One might say that 2015 has been an enchanted year for newcomer Eryn Allen Kane, whose ascent to superstardom began with a series of heartfelt YouTube video performances and led to collaborations with hip-hop artists like Saba and Towkio. The Detroit native who now calls Chicago home continues to build on that momentum, delivering powerful, thought-provoking original material by way of her debut EP, Aviary: Act 1, released in November of this year. Buoyed by the chill-inducing “Have Mercy,” the EP is a succinct 4-track set that Kane calls “the appetizer” (Aviary: Act II is set to premiere in 2016), and her song “Piano Song” appeared on a recent episode of BET’s breakout series Being Mary Jane. With a soulful, rich voice and lyrics that paint vivid portraits of love, pain, and triumph, Kane’s raw talent also caught the attention of Prince, who tapped her to bring her tone and texture to his single “Baltimore” earlier this year; and filmmaker Spike Lee gave his seal of approval by casting Kane in his latest film, Chi-Raq.
For her first ever Artist to Artist feature on SoulTrain.com, Eryn Allen Kane offered a glimpse into the fairytale unfolding before her.
SoulTrain.com: How did you get started? Talk about your origins as a singer/songwriter.
Eryn Allen Kane: This sounds kind of cliché, but I got started in the church. I grew up on the east side of Detroit, back and forth between the east side and a suburb called Farmington. My mom wouldn’t let us listen to the radio, so we only listened to gospel or music that she liked—Al Green, Prince. Chaka Khan was her favorite. So I was into all that at a very young age.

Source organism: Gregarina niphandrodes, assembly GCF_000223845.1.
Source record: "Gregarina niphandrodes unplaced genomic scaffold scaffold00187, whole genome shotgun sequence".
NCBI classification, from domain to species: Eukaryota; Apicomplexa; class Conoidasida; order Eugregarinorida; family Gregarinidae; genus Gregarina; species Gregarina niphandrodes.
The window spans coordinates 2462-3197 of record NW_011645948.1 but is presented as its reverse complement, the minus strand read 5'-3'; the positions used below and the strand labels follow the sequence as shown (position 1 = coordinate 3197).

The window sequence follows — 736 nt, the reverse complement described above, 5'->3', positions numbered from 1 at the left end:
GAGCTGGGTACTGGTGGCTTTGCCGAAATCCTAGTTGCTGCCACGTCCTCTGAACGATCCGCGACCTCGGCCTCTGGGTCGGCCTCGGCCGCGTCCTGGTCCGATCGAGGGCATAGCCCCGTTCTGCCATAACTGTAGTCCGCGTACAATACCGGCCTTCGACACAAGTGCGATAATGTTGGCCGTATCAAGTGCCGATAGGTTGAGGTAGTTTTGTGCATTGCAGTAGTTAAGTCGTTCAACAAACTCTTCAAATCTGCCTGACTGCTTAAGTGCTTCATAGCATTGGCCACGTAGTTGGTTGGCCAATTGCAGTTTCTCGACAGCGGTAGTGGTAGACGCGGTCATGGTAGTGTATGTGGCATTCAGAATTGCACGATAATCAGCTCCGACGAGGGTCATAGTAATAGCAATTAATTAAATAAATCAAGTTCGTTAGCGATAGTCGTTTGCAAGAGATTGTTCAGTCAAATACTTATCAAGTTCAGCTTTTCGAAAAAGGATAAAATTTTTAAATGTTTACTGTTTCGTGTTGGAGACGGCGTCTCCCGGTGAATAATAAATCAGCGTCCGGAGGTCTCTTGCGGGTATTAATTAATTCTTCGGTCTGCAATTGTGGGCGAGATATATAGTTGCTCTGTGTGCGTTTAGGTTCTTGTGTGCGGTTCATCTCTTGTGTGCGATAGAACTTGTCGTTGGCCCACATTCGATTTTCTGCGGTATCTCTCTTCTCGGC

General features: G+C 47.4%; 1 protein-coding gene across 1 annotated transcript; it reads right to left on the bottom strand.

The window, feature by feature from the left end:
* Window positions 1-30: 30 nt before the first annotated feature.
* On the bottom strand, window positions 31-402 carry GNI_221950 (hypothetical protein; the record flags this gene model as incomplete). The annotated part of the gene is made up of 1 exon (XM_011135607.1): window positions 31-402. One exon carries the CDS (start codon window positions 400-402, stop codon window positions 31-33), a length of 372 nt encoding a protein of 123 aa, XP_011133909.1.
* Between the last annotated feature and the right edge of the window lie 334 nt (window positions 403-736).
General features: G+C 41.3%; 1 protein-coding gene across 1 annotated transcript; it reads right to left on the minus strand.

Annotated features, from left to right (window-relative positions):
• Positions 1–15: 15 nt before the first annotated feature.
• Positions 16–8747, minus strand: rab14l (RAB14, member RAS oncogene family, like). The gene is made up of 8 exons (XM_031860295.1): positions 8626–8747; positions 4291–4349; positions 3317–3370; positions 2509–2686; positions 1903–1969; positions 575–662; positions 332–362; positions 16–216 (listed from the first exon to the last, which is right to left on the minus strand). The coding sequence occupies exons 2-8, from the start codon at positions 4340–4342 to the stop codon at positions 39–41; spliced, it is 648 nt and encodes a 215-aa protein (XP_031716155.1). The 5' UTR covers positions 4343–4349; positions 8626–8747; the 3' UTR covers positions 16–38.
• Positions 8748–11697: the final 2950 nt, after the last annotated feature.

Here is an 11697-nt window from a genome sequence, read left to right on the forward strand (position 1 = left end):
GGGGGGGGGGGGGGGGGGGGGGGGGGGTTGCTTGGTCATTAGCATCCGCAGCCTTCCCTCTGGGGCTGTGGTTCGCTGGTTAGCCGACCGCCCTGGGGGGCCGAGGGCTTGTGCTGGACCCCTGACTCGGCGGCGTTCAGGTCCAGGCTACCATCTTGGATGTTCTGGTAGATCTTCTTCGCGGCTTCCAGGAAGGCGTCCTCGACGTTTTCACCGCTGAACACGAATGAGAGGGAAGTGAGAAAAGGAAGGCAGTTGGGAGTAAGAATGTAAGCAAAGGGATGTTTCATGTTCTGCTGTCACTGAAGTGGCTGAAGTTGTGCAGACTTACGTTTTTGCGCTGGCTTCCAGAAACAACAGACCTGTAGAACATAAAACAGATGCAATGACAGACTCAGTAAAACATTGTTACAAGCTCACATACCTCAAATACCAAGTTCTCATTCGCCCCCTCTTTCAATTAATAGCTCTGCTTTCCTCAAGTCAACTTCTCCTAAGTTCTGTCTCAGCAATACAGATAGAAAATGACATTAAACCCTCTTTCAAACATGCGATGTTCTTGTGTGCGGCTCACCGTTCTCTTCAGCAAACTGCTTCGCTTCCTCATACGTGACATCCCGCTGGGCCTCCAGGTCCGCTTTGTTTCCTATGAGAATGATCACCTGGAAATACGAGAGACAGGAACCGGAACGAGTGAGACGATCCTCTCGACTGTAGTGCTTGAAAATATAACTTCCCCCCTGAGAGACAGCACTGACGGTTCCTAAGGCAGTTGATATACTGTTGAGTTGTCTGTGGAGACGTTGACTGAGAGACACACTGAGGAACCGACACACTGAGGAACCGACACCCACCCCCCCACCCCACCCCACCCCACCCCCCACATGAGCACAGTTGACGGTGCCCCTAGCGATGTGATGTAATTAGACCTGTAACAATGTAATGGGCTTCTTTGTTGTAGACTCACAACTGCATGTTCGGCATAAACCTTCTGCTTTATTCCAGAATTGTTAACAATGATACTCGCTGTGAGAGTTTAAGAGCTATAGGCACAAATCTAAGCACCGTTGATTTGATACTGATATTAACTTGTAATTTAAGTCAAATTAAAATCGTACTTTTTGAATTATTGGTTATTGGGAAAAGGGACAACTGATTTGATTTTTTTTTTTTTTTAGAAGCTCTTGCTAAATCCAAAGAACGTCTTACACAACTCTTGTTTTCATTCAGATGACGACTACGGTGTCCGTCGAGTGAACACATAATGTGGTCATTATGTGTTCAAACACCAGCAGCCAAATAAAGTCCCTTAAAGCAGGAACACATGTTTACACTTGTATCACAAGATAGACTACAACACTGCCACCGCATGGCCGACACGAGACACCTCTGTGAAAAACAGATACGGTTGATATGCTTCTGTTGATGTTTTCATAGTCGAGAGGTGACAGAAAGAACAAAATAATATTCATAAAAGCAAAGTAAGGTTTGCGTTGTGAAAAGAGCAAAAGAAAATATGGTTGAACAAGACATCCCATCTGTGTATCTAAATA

And then I went to Detroit School of the Arts (DSA)—Aaliyah went to that school, too, which inspired me to go there. I was a vocal major, and then left Detroit and for college came to Chicago. In high school, I was in a bad development deal and I breached contract because I didn’t want to work with them, but I couldn’t record any of my own stuff for 18 months after. So I didn’t do any singing my first couple years of college; I gave up on that and focused on acting. I still put up YouTube videos of myself singing or playing piano, but I gave up the idea that I would be a singer because of that experience. I got back into it my senior year of college; I went to live with my dad, who was living in Sydney, Australia at the time, and I stayed there for 3 1/2 months and I found my voice again. My dad would travel a lot, and the only thing that kept me company was these tunes I heard in my head. I had to get them out, so I’d record them on my computer using household items to make beats and building harmonies. Then I came back to the states and hit the ground running like, “I got this. I think I can do this now!”
SoulTrain.com: Listening through your spellbinding EP Aviary: Act 1, the songs are deeply intimate and yet universally relatable. When you sit down to write, where do you pull inspiration from? What kinds of events—internal and external—move you to put pen to paper and voice to lyric?
Eryn Allen Kane: If I’m really deeply affected by something, I just go at it. “Have Mercy” is one of those songs where I saw something on the news and it was the straw that broke the camel’s back. I had been overwhelmed with all these other things going on in my life, and I saw this story and went to the basement and I just cried and wrote this song about being in pain. That’s kind of how it goes with all my music; as soon as I feel overwhelmed by something, I know that it’s a good time to sit down to write a song—whether it be love, or joy, or sadness. That’s usually what drives me to sit down and write a song.